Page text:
Breed Overview

    Group: Mixed breed; not recognized by the AKC

    Height: 11 to 15 inches

    Weight: 11 to 18 pounds

    Coat and Color: Short-haired, tight, lustrous, covering the whole body; White body, neck, and tail, head and ears may be blue and tan, brown and tan, or black and tan

    Life Expectancy: Up to 15 years

  • 10 of 15

    Peruvian Inca Orchid

    Peruvian Hairless Dog
    manx_in_the_world / Getty Images

    The Peruvian Inca orchid or Inca hairless dog is an ancient hairless breed originating in Peru during the Inca Empire observed as far back as 300 BC in Incan pre-Columbian art. The breed is affectionate with its family but wary with strangers. This canine is not a suitable choice for first-time dog owners.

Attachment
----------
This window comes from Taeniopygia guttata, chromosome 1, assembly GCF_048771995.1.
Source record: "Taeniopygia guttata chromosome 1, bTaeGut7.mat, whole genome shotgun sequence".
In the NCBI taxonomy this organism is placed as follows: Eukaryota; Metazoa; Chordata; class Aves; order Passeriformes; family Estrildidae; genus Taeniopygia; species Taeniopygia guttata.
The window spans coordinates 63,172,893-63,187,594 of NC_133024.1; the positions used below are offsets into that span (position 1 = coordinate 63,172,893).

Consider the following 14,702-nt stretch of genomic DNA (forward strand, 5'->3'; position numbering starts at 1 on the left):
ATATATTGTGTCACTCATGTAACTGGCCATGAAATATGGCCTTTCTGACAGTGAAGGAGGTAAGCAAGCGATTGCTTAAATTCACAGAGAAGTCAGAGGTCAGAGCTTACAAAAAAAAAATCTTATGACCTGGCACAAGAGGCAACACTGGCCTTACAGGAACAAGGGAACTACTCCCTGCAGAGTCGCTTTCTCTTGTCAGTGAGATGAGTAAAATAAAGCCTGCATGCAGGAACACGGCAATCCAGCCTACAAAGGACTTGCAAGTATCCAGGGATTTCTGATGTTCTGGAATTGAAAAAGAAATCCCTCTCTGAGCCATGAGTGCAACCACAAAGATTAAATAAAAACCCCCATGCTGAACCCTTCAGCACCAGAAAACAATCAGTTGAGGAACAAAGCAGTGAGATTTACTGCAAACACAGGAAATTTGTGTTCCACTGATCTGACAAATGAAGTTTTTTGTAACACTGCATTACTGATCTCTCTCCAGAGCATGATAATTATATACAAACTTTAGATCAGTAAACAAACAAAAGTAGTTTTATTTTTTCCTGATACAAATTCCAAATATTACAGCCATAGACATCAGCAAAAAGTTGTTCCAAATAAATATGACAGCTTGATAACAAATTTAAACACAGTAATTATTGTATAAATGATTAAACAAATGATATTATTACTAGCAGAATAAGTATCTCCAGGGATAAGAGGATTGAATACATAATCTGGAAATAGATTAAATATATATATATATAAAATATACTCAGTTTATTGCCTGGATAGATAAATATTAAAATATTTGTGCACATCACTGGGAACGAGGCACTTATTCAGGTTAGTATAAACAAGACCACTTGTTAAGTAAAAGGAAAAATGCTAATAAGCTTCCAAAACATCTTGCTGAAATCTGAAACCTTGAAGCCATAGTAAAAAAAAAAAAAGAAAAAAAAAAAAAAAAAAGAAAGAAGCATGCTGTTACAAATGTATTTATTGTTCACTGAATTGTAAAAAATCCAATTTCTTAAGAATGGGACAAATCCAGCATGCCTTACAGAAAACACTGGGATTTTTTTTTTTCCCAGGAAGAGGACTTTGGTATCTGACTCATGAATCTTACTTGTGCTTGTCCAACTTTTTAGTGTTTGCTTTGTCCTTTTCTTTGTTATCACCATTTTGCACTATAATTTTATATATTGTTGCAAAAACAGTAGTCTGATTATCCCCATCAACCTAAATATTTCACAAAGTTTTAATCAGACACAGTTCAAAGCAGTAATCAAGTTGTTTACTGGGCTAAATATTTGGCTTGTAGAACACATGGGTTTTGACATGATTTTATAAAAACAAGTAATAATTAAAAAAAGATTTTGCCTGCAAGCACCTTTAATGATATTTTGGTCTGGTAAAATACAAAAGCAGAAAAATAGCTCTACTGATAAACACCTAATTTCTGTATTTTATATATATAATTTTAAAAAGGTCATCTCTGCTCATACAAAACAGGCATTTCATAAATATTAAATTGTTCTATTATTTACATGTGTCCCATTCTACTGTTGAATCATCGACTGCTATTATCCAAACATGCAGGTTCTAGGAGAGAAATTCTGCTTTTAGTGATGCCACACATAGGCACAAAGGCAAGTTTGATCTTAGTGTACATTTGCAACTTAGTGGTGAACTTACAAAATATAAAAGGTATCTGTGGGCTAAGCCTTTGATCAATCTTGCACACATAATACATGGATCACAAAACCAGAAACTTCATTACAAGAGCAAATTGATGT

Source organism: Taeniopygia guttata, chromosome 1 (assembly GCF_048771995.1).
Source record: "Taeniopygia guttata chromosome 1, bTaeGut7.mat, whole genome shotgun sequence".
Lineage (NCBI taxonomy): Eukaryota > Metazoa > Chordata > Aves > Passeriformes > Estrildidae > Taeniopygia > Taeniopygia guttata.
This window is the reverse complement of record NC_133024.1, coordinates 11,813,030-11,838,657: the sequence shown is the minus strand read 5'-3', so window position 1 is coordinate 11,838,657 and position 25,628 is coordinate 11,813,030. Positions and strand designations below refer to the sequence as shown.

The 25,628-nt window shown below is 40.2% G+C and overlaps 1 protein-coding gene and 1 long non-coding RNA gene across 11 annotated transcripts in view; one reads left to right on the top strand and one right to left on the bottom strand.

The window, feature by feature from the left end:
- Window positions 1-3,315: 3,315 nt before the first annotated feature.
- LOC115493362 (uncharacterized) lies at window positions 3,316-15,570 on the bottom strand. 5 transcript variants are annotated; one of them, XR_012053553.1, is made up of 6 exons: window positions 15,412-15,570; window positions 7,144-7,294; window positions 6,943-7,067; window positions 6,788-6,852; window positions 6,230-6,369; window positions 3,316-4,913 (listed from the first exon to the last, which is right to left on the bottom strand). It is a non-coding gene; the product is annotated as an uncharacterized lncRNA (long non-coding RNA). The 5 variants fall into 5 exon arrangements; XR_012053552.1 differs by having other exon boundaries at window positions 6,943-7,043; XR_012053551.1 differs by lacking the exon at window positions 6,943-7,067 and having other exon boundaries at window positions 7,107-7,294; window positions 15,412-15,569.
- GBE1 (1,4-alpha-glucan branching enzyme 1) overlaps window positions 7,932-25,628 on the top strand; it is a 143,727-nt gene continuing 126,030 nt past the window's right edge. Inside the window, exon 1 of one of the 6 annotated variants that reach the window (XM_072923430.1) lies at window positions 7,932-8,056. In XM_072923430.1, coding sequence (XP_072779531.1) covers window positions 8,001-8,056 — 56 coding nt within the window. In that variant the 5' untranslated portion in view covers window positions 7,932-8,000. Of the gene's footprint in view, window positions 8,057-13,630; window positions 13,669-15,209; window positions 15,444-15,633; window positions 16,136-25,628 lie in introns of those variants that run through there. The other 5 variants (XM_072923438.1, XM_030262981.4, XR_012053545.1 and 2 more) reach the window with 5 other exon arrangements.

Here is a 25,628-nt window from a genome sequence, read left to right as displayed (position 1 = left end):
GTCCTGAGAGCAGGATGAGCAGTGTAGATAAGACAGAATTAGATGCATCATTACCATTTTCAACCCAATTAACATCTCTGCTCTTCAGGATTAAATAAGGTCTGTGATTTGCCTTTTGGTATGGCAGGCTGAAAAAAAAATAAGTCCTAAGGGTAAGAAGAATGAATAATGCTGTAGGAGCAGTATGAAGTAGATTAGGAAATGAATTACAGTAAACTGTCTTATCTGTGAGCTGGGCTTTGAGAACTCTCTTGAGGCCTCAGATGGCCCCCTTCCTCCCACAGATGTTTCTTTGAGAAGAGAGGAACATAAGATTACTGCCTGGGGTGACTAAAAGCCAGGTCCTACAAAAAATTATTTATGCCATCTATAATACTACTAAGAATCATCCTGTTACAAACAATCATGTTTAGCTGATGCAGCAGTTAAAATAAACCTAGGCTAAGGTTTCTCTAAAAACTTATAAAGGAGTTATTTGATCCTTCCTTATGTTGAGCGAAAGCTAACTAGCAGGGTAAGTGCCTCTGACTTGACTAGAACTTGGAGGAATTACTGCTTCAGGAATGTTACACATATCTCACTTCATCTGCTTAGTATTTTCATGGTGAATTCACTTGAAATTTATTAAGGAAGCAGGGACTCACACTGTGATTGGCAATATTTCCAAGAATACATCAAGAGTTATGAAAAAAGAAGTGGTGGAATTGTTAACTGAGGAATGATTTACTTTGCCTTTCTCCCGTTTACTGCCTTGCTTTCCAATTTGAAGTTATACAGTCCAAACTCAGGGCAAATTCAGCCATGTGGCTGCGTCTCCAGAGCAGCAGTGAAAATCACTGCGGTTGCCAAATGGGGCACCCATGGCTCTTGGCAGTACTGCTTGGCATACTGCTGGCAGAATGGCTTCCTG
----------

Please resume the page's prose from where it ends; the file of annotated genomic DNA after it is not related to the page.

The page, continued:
Breed Overview

    Group: Primitive-type (FCI); not recognized by the AKC

    Height: Small (10 to 16 inches); medium (16 to 20 inches); large (20 to 26 inches)

    Weight: Small (9 to 18 lbs); medium (18 to 26 lbs); large (26 to 55 lbs)

    Coat and Color: Hairless, smooth skin; chocolate-brown, elephant-grey, copper, or mottled

    Life Expectancy: 11 to 12 years

  • 11 of 15

    Cimarrón Uruguayo

    Uruguayan Cimarron Dog (Perro Cimarrón Uruguayo)
    ramuro / Getty Images

    Cimarrón Uruguayo is a mastiff-type of dog from Uruguay descended from mastiffs brought to the country from Europe. This dog was bred with indigenous, feral dogs and hunted for its attacks on livestock. Ranchers caught the dogs and domesticated them, leading to today's breed. These dogs are commonly used as guard dogs on farms and ranches. This smart, energetic breed needs plenty of attention, exercise, and mental stimulation.

    Breed Overview

    Group: Molossoid breeds-mastiff type (FCI); not recognized by the AKC

    Height: 21 to 24 inches

    Weight: 84 to 99 pounds

    Coat and Color: Short and straight coat, ranging from black, brown, tan, or brindle